The Johnson-Schilling relationship adds further intrigue to a Yankees-- Red Sox rivalry that seems to have Vince McMahon's fingerprints on it. After 52 games the past two years (27 won by Boston), including a split of two Game 7s and several brushback wars and brawls, Boston rightfielder Trot Nixon last week called Yankees third baseman Alex Rodriguez a "clown," and righthander Bronson Arroyo and outfielder Kevin Millar piled on. "I've learned already that things get amplified here," Johnson says, "but this team is defined by its professionalism. Part of the expectations here [relate to] the way you carry yourself and the way you act. I've noticed that right away."
Johnson fired no such salvos at Schilling, with whom he formed a friendship and one of the greatest pitching duos in history as they carried Arizona to the 2001 world championship. The friendship cooled over the next two years, before Schilling was traded to Boston after the 2003 season. Johnson said he would not have accepted a trade to Boston last July, though he insists that Schilling's presence was not a factor. "It just wasn't a fit," he says.
Johnson says he left messages for Schilling after Boston beat the Yankees in the ALCS and the St. Louis Cardinals in the World Series and later bumped into him at church near their Phoenix-area homes, but he did not get a return call. "I understand he was very busy," Johnson says, "flying on Air Force One, campaigning for Bush, doing his [ankle] rehab, talking to ESPN, Fox, CNN, SI, Popular Mechanics, House and Garden--only kidding.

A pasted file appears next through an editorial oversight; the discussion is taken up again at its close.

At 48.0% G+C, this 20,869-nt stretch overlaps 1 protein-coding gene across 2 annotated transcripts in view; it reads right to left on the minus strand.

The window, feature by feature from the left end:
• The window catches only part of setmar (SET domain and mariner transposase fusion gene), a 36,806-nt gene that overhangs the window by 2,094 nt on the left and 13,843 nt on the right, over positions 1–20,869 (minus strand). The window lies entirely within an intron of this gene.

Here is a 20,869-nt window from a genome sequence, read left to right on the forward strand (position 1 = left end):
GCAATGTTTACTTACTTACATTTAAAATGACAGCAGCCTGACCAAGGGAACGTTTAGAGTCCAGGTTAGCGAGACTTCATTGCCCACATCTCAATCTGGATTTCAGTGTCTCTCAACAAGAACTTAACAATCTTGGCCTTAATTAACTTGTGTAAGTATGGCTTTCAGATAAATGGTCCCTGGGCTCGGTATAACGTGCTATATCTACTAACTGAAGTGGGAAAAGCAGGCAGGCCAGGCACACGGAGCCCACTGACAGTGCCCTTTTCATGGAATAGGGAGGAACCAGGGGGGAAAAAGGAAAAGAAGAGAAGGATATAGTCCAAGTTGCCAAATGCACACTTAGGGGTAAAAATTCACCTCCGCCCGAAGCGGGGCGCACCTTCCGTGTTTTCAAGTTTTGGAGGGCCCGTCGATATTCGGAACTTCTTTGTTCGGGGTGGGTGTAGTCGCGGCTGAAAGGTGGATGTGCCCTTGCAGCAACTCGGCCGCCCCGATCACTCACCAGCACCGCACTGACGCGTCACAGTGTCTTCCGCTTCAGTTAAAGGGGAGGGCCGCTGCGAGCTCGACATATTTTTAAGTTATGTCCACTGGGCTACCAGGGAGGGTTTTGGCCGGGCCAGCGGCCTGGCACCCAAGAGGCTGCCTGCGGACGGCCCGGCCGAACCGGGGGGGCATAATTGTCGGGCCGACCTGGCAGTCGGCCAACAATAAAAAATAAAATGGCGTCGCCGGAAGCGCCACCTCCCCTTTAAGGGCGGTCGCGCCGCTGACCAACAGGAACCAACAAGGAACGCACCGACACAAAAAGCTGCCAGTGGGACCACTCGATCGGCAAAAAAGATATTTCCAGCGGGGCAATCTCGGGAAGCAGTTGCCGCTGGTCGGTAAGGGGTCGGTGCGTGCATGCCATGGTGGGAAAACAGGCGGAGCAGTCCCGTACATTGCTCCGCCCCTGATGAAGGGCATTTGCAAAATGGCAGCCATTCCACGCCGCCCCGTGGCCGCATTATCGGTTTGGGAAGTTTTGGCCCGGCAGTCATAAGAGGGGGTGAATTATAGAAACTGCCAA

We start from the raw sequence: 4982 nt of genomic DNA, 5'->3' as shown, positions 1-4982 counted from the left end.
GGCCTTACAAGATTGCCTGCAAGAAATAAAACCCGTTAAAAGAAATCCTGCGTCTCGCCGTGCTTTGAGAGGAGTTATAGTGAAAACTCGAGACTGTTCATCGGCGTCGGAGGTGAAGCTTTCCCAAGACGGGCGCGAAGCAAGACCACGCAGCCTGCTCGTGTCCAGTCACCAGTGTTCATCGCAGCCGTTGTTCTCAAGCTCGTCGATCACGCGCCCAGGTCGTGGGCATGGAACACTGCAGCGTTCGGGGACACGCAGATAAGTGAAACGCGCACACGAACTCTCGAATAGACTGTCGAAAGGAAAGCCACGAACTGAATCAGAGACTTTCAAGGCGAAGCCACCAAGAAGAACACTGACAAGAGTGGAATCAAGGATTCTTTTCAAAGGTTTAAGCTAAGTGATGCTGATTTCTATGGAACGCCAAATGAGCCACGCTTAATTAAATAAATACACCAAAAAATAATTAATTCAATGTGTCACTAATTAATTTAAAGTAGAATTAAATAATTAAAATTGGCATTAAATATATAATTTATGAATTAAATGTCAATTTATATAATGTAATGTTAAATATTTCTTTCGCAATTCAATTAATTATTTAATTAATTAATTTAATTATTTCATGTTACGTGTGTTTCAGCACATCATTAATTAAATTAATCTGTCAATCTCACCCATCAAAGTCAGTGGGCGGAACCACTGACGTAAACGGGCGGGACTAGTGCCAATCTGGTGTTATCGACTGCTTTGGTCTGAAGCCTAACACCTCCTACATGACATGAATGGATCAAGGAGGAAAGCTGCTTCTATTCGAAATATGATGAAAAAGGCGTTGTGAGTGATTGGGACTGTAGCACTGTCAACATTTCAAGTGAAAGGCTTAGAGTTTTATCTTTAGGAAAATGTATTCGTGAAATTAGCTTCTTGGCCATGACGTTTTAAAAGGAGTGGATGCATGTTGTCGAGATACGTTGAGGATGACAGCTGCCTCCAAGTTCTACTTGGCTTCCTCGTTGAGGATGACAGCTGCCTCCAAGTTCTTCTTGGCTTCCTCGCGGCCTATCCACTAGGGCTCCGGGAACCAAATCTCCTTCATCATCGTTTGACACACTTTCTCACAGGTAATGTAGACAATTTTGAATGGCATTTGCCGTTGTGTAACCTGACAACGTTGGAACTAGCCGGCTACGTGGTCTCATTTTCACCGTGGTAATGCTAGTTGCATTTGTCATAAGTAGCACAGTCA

"I'm proud of what we accomplished as teammates. That can never be taken away. I've moved on. He's moved on."
Johnson's introduction to the Boss and his easy transition to a new clubhouse have begun to make him a Yankee, but he knows that first game against Boston will really start to define him in New York. "My job [in that game] is no different than pitching against Baltimore or Toronto or every fifth day when I go out there," he says. "I expect to win. I've never been content with anything I've ever done."
Well, there was that one night last year in Atlanta, May 18. After the game, Johnson celebrated with some teammates at the hotel bar for a bit, then retired to his room. He was so happy, he couldn't sleep. He stayed up until 3 a.m., just laughing out loud, alone. "Belly laughs," Johnson remembers. "Big belly laughs."
He had been flawless, becoming the oldest pitcher to throw a perfect game. For that one night he was as good as even he could ever expect to be. As good as the Yankees hope he will be.